Data was analysed using SPSS version 25 for Windows (version 25, 2017, IBM Corporation, Armonk, New York, United States) and presented as mean±SD or Frequency (%). Cross tabulations were computed for WHO-5 Well-being index according to gender, age, place of work, marital status, community activity levels and were compared using chi-square test. Mann Whitney U test analysed difference in mean scores of various scales when classified according to gender, age, place of work, marital status and community activity levels. Kruskal Wallis-H test with post hoc Mann Whitney U test was used to analyse difference in mean scores of various scales when classified according to number of dependents. Spearman’s correlation was used to find correlation between various scales. Multiple linear regressions were used to further determine effect of age, gender, place of work, marital status, number of dependents and participation in community activity on various indices. Data presented as B (parameter estimate) with 95% confidence interval and p value. p<0.05 was considered to be statistically significant.

3. Results

Total of 135 responses were obtained. Table 1 shows demographic data of study participants.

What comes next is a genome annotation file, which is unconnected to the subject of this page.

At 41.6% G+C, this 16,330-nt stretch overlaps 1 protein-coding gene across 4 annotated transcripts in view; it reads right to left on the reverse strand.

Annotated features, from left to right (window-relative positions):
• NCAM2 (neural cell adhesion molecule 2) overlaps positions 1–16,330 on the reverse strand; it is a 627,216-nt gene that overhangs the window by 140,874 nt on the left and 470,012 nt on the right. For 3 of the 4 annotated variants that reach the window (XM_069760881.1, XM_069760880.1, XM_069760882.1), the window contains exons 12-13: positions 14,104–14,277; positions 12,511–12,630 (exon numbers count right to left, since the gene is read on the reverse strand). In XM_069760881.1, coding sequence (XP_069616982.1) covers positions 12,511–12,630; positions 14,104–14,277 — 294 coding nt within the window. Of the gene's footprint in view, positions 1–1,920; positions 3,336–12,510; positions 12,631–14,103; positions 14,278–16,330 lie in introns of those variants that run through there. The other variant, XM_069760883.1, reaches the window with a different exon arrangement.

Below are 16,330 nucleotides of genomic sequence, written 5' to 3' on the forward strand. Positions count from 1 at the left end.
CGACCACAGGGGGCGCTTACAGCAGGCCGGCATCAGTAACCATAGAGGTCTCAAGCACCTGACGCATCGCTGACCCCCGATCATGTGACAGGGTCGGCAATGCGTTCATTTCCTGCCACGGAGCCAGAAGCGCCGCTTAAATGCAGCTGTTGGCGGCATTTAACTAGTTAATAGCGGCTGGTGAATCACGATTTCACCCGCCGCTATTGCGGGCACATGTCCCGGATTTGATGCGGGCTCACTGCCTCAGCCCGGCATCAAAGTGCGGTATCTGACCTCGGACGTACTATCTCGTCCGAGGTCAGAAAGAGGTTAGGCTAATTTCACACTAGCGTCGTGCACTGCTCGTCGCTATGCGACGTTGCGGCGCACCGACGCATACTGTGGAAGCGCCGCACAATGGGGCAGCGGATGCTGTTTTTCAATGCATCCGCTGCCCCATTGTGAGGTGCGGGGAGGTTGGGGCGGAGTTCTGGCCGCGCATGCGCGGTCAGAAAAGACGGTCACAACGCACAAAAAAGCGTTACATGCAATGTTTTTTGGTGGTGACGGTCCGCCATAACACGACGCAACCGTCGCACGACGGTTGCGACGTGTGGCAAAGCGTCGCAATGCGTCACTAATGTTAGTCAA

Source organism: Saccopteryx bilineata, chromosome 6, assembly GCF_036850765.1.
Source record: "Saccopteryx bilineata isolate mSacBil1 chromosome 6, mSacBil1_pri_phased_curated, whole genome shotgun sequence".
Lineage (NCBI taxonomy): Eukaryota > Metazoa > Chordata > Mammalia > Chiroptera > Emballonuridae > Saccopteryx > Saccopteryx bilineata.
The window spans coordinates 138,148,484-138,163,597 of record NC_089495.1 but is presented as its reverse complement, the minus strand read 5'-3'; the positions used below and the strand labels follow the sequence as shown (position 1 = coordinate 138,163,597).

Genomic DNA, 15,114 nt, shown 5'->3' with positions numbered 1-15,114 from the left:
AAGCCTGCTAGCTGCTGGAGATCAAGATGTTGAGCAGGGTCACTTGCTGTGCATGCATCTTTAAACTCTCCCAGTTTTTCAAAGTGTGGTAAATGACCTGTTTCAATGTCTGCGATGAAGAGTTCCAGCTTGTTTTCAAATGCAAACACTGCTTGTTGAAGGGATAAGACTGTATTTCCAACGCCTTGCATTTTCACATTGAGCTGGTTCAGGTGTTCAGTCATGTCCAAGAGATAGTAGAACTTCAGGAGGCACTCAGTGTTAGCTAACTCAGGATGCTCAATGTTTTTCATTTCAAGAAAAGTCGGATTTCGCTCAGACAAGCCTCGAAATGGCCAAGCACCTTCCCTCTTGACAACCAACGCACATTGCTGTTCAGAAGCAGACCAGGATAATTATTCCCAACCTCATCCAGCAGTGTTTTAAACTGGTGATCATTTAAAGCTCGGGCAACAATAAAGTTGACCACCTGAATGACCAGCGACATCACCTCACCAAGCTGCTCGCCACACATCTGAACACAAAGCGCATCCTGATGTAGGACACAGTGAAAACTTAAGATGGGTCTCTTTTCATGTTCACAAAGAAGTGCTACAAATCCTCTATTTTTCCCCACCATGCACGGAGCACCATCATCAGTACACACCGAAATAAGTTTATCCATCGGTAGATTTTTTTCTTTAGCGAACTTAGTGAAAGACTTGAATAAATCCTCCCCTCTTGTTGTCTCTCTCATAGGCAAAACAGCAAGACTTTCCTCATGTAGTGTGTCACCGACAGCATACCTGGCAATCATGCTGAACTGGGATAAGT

Frequency (%)


21-25 years

45 (33.3%)

25 – 30 years

26 (19.3%)

31 – 35 years

33 (24.4%)

36 – 40 years

15 (11.1%)

>40 years

16 (11.9%)



51 (37.8%)


84 (62.2%)

Place of work


101 (74.8%)

Emergency room

34 (25.2%)

Marital status


76 (56.3%)


59 (43.7%)

Number of dependents


20 (14.8%)

1 to 2

37 (27.4%)

3 or more

78 (57.8%)

Attended community activity


48 (35.6%)


87 (64.4%)

Table 1: Demographic data in study participants.

3.1. WHO 5 Well-being Index

Mean score 52.4±23.7 [range: 0-100; scores are changed to percentage by multiplying them with 4.]. Scores ≤ 50 are indicative of poor psychological well-being meriting screening for depression. Overall, 54.1% had normal wellbeing index, 31.9% had low mood and 14.1% were likely depressed. There was a significant association of community activities and WHO-5 (χ2=6.578 p=0.037). Higher percentage of participants (17.2%) who did not participate in any community activity were likely depressed versus those who did (8.3%).

3.2. Brief Resilience Scale

Mean score 3.1±0.5 [range: 1.8-5]. Overall, 39.6% had low resilience, 69.6% had normal resilience and 0.7% had high resilience. BRS varied significantly when classified according to age, gender and marital status (p<0.05) (Figure 1).


Figure 1: Significant differences in mean scores of various scales [No other significant differences were observed when classified according to various parameters (data not shown)]

3.3. UCLA loneliness Scale

Mean score 21.6±14.3 [range: 0-60]. UCLA score varied significantly when classified according to number of dependents and those who attended community activities (p<0.05) (Figure 1). There was a sobering preponderance of loneliness amongst ER front-liners (UCLA score = 25.4) as opposed to their ICU counterparts (UCLA score = 20.4), however this was not significantly different (p>0.05).